• Comedy of Errors

    mmca07/27/2018 at 21:22 2 comments

    I got the boards back 2 weeks ago, but ran in to all sort of issues.  I decided to use a board house I hadn't used in a while and that caused some problems and there was also just some real crazy goofs on my part.

    I like to build new boards by hand, one section at a time to make sure everything works like it is supposed to, in this case that did not help too much.  Here are some of the fun mistakes I made on this board.

    I forgot to change the isolation in the GND pour and ended up with very tight clearances.  In this case 1.5A of 3v3 was right next to a small chip in the solder mask, a solder ball found it way to that gap it blew it out.  If I had had allowed a little more isolation in the GND plane, that area would have been clear and the chip in the solder mask would not have had any affect.  I fixed it with a little bit of nail polish, and this particular board is fine now.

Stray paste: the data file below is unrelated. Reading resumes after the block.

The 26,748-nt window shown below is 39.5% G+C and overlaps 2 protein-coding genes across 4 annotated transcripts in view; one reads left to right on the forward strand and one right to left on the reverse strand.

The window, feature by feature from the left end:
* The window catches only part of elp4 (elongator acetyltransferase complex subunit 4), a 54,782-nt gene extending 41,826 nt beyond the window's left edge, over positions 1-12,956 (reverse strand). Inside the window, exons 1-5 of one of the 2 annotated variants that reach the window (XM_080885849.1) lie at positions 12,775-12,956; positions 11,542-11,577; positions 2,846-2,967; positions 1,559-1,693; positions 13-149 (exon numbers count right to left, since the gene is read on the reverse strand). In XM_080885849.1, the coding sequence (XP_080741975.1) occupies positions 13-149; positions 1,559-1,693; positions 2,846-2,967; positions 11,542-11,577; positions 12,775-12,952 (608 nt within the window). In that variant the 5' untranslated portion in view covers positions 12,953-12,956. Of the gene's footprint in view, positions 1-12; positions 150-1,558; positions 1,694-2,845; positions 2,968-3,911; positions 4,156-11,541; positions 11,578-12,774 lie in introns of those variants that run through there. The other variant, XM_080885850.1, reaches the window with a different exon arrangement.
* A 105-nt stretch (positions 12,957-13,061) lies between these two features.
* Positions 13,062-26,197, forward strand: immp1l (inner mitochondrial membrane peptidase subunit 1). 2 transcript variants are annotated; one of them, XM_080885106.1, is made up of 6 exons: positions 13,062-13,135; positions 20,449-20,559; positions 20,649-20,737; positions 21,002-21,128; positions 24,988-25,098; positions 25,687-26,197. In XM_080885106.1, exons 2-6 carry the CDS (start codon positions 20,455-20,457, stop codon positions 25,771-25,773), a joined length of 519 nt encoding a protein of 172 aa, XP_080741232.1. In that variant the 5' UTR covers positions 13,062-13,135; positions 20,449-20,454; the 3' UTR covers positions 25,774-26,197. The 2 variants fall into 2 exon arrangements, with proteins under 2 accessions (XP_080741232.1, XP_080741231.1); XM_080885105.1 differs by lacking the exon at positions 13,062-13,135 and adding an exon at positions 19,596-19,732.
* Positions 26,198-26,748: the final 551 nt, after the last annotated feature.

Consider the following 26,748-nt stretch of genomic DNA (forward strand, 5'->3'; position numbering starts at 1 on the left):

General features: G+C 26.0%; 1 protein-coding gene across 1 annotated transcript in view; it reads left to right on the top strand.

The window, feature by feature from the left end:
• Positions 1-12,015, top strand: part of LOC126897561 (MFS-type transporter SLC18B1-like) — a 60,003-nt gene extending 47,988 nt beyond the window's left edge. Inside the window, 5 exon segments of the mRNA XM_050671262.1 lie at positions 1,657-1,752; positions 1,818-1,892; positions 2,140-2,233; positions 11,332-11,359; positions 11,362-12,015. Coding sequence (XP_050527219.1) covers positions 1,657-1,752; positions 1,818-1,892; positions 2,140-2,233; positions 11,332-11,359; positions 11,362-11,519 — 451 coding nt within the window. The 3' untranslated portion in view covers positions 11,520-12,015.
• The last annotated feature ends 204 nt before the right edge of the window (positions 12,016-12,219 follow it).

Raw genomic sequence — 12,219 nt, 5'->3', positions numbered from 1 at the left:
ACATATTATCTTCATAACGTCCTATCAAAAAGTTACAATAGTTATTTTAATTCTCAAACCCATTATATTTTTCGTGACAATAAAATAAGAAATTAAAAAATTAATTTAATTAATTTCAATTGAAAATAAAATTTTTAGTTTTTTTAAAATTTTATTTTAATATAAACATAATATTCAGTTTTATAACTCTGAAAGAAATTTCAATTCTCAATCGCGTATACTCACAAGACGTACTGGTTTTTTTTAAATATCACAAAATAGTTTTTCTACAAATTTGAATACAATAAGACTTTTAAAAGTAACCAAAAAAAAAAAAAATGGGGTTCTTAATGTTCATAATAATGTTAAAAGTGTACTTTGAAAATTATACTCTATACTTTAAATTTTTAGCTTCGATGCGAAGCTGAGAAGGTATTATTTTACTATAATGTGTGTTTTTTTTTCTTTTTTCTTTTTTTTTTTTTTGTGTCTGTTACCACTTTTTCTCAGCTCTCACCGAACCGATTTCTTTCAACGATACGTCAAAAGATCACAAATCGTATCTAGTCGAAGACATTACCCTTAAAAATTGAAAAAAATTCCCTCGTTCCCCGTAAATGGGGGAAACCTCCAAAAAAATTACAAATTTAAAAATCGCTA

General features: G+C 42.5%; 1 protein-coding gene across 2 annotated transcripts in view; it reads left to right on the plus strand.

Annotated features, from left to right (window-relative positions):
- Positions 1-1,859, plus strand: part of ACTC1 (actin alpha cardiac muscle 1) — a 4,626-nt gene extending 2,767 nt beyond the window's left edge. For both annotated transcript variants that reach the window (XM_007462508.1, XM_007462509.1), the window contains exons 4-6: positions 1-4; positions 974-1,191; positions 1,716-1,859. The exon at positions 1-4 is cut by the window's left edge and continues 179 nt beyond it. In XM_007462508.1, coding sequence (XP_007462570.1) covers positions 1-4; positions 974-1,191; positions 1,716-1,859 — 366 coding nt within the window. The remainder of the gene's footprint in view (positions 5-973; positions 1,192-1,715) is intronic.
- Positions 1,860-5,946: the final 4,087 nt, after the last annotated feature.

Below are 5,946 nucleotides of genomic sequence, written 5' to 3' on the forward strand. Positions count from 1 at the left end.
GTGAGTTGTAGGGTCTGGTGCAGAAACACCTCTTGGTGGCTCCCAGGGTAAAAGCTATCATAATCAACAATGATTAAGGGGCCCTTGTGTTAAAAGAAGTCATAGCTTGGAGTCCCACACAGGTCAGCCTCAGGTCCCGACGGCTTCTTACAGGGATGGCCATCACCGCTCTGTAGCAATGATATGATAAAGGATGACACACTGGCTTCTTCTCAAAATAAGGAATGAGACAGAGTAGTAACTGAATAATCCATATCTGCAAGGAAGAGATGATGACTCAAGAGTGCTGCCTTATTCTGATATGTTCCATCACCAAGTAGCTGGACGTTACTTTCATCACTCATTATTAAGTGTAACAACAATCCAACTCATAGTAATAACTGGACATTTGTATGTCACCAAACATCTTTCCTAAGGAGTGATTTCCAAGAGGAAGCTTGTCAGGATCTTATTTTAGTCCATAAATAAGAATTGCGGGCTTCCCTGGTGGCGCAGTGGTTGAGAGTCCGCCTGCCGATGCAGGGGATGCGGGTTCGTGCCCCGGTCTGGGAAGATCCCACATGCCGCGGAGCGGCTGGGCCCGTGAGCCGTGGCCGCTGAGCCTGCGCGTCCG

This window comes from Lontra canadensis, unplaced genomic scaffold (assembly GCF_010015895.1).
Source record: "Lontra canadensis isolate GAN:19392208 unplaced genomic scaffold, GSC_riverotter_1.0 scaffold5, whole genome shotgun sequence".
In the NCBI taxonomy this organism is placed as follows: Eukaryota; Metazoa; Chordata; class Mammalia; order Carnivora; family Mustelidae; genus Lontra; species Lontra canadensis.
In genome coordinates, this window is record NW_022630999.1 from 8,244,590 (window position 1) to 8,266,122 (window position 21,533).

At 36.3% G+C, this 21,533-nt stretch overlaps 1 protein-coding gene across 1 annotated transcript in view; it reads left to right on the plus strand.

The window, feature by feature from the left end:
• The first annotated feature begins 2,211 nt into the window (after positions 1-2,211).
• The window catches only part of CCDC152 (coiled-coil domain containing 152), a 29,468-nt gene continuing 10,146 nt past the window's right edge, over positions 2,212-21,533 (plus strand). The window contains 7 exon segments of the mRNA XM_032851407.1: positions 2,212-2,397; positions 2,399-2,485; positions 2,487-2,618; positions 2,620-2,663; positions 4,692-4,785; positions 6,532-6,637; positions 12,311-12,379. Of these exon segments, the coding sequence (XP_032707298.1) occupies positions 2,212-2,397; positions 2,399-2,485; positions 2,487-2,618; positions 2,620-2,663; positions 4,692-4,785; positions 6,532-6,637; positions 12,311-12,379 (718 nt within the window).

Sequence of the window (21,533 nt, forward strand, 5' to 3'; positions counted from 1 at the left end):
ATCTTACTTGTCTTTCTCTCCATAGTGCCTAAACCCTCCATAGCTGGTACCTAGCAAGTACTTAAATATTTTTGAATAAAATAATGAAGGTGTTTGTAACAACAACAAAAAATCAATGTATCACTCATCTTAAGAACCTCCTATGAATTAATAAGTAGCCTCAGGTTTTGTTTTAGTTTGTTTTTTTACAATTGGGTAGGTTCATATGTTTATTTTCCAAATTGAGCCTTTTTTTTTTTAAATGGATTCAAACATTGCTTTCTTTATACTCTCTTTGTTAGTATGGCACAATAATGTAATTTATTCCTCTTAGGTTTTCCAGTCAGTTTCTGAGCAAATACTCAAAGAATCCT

Here I isolated a little island of GND.  I don't even have a copy of the board file with this error, so I must have fixed it in the general course of tidying up the board.  Unfortunately it got sent to the board house, so the prototype has 15 little bits of Kynar wire.

    This one is just nuts.  The DAC IC was throwing a design rule check error (DRC), so in the course of trying to fix the problem I deleted the part in the schematic, rebuilt the part from scratch and put it back in the schematic.  There was still an DRC error and I went about looking for other possible solutions (turns out I had 'highspeed' checked).  But the problem was when I replaced the part in the schematic, I put it back rotated 180 degrees.  So when I built the board the 3v3 rail was pulled down to 3.24v... odd but not something I was really worried about until the DAC IC heated up to untouchable temps.  

    Luckily the board is still usable if I rotate the IC on the board. (Note the pin one mark and the dot on the IC, fun.)